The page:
Who Will Obtain Justice for Alberto Nisman?

Alberto Nisman was found dead on Sunday, possibly murdered by Iranian operatives. Ten years ago, the Argentinian government tasked Nisman with investigating Hizballah’s 1994 bombing of a Buenos Aires Jewish community center. In the course of his investigation, still ongoing at the time of his death, he discovered that the bombing had been ordered and coordinated by Iran, and he recently accused the Argentinian government of trying to suppress evidence of that fact. David Horovitz recounts Nisman’s courage:

On his first visit to Israel seven years ago, Nisman, a non-observant Jew, told me that he had been warned off the [1994 bombing] case by Iran, and that he had received death threats, including one that he found recorded on his home answering machine which was particularly troubling because his daughter was standing next to him when he played it. . . .

As I wrote at the time, Nisman did not appear particularly fazed by the threats, saying lightly that he had no plans to visit the Islamic Republic. He also swore that he would not cease his work on the case until the perpetrators and orchestrators had been tried, convicted, and jailed.

Nisman was a man determined to follow the facts, and committed to achieving justice. . . . What seems particularly tragic about the death of Alberto Nisman in Buenos Aires this week, the death of a brave, decent seeker of justice, an honest man who would not be intimidated or deterred, is that there will be nobody of comparable caliber and guts to ensure justice for him.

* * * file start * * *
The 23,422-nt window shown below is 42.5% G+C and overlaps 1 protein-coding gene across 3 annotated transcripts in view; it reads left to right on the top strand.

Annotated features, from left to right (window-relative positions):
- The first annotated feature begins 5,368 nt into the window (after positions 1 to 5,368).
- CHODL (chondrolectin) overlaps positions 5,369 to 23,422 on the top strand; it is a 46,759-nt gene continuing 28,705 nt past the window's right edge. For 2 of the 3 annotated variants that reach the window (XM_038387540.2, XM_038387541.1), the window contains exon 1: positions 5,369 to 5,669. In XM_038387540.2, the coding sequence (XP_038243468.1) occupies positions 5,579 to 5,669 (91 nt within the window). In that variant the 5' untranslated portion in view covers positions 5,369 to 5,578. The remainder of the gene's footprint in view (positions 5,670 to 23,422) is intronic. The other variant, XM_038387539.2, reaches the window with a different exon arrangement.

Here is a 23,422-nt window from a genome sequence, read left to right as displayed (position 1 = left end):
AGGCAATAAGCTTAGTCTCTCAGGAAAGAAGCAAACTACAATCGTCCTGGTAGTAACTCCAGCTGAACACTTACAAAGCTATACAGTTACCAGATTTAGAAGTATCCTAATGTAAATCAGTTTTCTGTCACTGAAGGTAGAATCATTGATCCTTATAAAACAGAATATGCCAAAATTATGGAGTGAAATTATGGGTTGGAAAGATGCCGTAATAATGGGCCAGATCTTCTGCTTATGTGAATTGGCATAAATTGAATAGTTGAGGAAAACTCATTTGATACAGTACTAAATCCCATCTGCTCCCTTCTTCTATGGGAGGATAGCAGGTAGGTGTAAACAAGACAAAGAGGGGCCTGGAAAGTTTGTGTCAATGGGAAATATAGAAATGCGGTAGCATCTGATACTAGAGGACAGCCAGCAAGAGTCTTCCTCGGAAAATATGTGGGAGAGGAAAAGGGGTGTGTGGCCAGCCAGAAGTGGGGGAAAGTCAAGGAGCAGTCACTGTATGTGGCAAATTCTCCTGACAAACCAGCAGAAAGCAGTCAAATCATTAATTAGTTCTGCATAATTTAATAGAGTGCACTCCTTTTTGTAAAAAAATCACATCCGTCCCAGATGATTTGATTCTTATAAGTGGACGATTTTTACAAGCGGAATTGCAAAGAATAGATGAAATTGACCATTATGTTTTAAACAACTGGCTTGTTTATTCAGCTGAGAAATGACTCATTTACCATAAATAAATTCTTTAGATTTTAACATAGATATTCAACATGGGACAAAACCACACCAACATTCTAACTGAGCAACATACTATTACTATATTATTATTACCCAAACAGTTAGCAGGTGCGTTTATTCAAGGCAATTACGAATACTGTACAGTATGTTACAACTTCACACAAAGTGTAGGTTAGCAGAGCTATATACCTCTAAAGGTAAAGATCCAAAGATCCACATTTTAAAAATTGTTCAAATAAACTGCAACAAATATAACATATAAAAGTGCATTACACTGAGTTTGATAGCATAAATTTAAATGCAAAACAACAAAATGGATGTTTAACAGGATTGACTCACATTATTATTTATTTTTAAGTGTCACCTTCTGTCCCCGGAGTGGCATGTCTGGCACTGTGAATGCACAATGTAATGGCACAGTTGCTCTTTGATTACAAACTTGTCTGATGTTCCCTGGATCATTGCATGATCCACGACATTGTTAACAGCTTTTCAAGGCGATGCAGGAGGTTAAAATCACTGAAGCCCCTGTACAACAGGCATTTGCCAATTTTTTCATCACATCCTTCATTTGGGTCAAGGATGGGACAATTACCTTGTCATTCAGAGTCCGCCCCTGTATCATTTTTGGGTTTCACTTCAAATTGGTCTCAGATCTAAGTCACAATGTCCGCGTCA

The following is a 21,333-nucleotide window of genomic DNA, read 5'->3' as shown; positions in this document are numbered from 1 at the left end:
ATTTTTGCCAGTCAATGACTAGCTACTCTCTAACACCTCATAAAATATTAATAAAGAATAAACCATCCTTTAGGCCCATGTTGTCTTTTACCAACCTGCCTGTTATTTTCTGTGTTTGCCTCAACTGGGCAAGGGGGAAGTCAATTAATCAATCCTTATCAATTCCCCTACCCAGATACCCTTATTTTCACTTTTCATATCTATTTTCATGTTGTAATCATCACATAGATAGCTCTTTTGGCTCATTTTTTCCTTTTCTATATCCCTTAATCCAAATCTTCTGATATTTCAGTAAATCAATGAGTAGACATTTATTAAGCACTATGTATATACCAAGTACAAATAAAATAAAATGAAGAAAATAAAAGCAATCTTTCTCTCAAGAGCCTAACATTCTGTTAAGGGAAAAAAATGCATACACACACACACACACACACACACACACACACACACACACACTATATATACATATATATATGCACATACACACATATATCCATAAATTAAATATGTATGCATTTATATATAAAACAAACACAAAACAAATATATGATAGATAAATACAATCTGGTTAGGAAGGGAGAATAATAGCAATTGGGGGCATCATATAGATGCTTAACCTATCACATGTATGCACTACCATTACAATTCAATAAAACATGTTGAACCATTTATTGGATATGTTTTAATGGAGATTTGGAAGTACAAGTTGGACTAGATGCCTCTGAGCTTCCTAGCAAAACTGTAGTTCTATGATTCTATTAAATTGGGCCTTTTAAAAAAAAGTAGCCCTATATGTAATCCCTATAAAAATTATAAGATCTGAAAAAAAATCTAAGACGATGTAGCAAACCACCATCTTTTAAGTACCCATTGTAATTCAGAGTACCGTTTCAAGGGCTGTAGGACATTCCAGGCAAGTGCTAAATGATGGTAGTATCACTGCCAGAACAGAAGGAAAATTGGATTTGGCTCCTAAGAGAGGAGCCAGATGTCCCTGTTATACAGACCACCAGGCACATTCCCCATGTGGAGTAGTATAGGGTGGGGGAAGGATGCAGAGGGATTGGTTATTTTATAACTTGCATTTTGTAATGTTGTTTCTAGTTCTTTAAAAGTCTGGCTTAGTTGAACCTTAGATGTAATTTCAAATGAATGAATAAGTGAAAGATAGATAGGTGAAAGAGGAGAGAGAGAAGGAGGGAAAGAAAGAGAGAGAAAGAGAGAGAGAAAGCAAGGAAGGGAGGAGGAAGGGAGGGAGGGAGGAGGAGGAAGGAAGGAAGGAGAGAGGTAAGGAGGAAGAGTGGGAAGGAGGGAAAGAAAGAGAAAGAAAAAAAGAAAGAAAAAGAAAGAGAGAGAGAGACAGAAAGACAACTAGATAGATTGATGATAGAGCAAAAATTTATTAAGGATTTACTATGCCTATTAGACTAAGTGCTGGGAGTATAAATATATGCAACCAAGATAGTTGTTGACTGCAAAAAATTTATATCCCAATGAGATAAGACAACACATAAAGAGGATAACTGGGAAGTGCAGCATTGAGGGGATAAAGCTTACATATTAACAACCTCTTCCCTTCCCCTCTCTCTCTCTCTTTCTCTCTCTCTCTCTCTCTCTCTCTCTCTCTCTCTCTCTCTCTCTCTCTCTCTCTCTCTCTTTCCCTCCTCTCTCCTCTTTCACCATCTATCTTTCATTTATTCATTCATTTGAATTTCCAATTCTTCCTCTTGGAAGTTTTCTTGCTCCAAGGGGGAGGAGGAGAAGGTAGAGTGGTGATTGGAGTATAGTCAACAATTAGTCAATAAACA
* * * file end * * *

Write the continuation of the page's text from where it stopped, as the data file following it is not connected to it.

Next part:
Read more at Times of Israel

More about: Argentina, Cristina Kirchner, Hizballah, Iran, Politics & Current Affairs, Terrorism

As Hamas’s Reign of Terror Endures, the International Community Remains Obsessed with Jews Living in the Wrong Places

On Thursday, foreign ministers of the G-7—the U.S., Canada, Japan, Britain, France, Germany, and Italy—along with the EU, made an official “statement on the situation in the West Bank,” an area where they are very concerned, it appears, that too many Jews are dwelling. In particular, the G-7 condemned Israel’s decision to grant municipal status to five ad-hoc villages built without proper permits. Elliott Abrams comments:

I can see “condemning” murder, terror, kidnapping, and “rejecting” that legalization. Indeed in the next sentence they “reject the decision by the government of Israel to declare over 1,270 hectares of land in the West Bank as ‘state lands.’” Building houses should not be treated with language usually reserved for murder.

The statement then added complaints about the Israeli settlement program more generally, and about Israel’s decision to withhold some tax revenues it collected on behalf of the Palestinian Authority (PA).

Why does Israel ever withhold such funds? Sometimes it is in the immediate aftermath of a terrorist attack. Sometimes it’s domestic politics. But it’s worth remembering something else: the Taylor Force Act, which became law in 2018 and stated that the “Palestinian Authority’s practice of paying salaries to terrorists serving in Israeli prisons, as well as to the families of deceased terrorists, is an incentive to commit acts of terror.” Until those payments cease, most forms of aid from the U.S. government to the Palestinian Authority may not be made. The payments continue. It is not clear if the State Department is pressuring the Palestinian Authority to end them.

Such moral considerations are entirely absent from the G-7 statement. The statement may be correct when it says, “maintaining economic stability in the West Bank is critical for regional security.” But it should be obvious that ending the pay-for-slay program and rewards for terrorism is even more critical for regional security. It’s a pity the G-7 did not find time to mention that.

The statement, it’s worth noting, appeared on the U.S. State Department website.

Read more at Pressure Points

More about: Europe and Israel, Palestinian Authority, Palestinian terror, U.S. Foreign policy, West Bank